Early Color Photography

” — 20th exhibition of Šechtl & Voseček Museum of Photography.

Additive color synthesis using three color projection.
Illustration based on idea of Dr. Victor Minachin.

Most historians agree that color photography began with a lecture before the Royal Institution in London on May 17, 1861. Maxwell asked the photographer and inventor Thomas Sutton to take three separate black and white negatives through three colored liquid filters (red, green and blue) which resulted in three “separation negatives”. Sutton created positives from those negatives. These were then projected back through each of the same corresponding liquids. Maxwell’s purpose was not to present a method of color photography but did demonstrate the practicality of the additive color synthesis principle (RGB).

In the 1930’s the photo-chemist and inventor D. A Spencer learned that the actual positive plates used by Maxwell for his “three color” demonstration to the Royal Institution still existed at the Cavendish Laboratory at Cambridge. Spencer arranged to make three copy transparencies from them. Using those transparencies, Spencer made a color print by the Vivex color process, which as been used for nearly every subsequent reproduction of the famous tartan ribbon. Spencer’s copy negatives were re-discovered and scanned in 2010 by Mark Jacobs. In 2011 and 2012, Jan Hubicka provided the first digital reconstructions of the world’s fist color photograph.

Frederic E. Ives “Japanese Fan.” Projection Kromogram, c. 1898.
Color reconstruction.

The first commercial application of the threecolor process was made by the American, Frederic Eugene Ives who patented and marketed the “Photochromoscope,” (or Kromskop) in 1892. The three images were bound together into a single slide known as a Kromogram and could either be projected or placed in a stereo or standard Kromskop.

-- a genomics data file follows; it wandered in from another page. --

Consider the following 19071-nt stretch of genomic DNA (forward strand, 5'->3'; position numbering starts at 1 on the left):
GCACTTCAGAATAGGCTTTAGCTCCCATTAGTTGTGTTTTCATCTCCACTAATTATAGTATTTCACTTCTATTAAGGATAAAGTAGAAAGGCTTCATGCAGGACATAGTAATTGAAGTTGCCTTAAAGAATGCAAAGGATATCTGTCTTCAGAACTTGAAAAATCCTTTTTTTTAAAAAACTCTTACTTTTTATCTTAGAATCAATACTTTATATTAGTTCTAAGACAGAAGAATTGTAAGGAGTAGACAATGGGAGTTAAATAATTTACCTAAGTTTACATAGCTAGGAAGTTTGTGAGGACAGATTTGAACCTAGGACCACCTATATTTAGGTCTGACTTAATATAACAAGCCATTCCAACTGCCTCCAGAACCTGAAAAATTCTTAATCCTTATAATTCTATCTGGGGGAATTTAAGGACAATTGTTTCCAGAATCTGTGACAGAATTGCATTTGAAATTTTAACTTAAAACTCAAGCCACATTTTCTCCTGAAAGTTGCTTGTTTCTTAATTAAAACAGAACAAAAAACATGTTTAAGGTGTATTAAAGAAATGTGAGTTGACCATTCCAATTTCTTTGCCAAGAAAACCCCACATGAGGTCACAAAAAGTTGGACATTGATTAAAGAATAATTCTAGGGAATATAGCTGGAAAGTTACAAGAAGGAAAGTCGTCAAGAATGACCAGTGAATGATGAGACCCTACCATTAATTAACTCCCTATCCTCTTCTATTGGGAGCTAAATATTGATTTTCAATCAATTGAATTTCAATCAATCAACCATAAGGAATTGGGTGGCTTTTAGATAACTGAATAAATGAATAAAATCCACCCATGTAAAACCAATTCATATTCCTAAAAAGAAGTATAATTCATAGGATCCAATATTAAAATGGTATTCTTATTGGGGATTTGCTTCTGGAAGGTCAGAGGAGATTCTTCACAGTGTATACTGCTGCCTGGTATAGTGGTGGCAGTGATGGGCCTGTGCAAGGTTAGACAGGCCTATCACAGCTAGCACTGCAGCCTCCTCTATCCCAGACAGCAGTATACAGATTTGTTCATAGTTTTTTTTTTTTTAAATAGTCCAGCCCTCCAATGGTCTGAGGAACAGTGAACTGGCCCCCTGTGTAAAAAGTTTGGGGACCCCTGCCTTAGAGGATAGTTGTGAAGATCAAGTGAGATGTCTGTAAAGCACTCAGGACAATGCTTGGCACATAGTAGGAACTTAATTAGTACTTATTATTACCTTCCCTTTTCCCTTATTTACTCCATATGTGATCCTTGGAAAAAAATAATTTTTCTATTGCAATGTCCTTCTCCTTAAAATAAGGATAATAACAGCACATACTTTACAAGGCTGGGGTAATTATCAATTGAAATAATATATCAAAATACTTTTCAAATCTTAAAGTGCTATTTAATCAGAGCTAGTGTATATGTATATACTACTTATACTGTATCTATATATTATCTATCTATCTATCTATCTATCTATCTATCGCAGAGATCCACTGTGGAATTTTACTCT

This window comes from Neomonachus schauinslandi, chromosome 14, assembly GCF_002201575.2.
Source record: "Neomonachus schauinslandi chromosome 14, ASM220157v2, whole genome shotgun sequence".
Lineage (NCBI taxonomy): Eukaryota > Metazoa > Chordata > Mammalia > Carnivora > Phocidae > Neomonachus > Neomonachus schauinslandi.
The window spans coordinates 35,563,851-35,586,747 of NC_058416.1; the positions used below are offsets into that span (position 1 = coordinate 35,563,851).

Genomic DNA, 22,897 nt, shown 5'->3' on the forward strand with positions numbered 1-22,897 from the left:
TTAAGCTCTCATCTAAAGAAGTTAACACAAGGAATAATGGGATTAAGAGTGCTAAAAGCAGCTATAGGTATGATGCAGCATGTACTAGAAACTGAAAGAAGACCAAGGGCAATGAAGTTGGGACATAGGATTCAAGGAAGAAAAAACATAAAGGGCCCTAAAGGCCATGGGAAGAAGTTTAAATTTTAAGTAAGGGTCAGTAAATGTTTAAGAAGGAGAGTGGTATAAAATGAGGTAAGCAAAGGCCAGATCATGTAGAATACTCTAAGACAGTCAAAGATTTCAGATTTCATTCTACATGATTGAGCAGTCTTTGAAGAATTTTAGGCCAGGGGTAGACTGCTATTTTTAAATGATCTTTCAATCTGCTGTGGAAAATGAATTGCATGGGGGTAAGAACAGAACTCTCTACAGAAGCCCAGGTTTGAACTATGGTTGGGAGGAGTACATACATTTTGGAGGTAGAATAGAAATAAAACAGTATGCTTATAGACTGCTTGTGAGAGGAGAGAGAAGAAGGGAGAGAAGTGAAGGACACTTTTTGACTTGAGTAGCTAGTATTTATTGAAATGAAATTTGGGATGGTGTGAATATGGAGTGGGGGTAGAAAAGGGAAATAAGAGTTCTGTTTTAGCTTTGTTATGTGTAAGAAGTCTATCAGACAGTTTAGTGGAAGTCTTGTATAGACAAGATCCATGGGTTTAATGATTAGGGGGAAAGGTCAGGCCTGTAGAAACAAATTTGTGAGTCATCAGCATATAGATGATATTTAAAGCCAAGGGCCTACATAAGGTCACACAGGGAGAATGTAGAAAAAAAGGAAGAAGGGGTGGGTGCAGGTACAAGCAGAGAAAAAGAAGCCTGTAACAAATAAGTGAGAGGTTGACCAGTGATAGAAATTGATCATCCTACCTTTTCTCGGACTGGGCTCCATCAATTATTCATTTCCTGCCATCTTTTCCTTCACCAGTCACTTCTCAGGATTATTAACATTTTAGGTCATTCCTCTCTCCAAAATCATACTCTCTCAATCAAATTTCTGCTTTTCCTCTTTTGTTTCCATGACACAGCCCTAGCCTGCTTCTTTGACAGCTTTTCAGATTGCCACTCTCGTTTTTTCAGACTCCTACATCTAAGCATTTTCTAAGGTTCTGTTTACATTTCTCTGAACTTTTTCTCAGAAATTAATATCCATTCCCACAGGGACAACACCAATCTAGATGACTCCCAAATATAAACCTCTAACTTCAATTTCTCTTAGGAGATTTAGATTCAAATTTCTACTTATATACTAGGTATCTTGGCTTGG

Ten years before they invented their Autochrome screen plate process, the Lumière’s were producing excellent color transparencies on glass by the subtractive color method using the necessary cyan, magenta, and yellow positive images and then superimposing the three dyed gelatines together. Called Trichromes by Lumière, another variation was marketed by Sanger Shepherd in the UK.

In 1914 John Capstaff at the Eastman Kodak Company devised the first film to bear the Kodachrome name. The system used two negatives, one exposed through a green filter and the other through a red filter. After development, a bleaching process removed the silver and hardened the gelatin in inverse proportion to the silver image. The film was then dyed in complementary colors—red-orange for the green exposure and blue-green for the red exposure and yielded color positives that could be attached to opposite sides of a piece of glass. The film produced remarkably good flesh tones though was used commercially by only one photographer, J E. Mock of Rochester, NY.

Because of the difficulty of using these processes, none of them had a future with amateur photographers, and soon lost out in competition with other color photographic processes that directly produced a color photograph on a single plate such as the Dufay, Paget, Finlay, but most especially, Lumière’s Autochrome process which consisted of tiny grains of starch dyed the same three primary colors of red, blue and green. Introduced in 1907, the Autochrome became the most successful product to produce color early images. It has been estimated that over twenty million autochromes were manufactured

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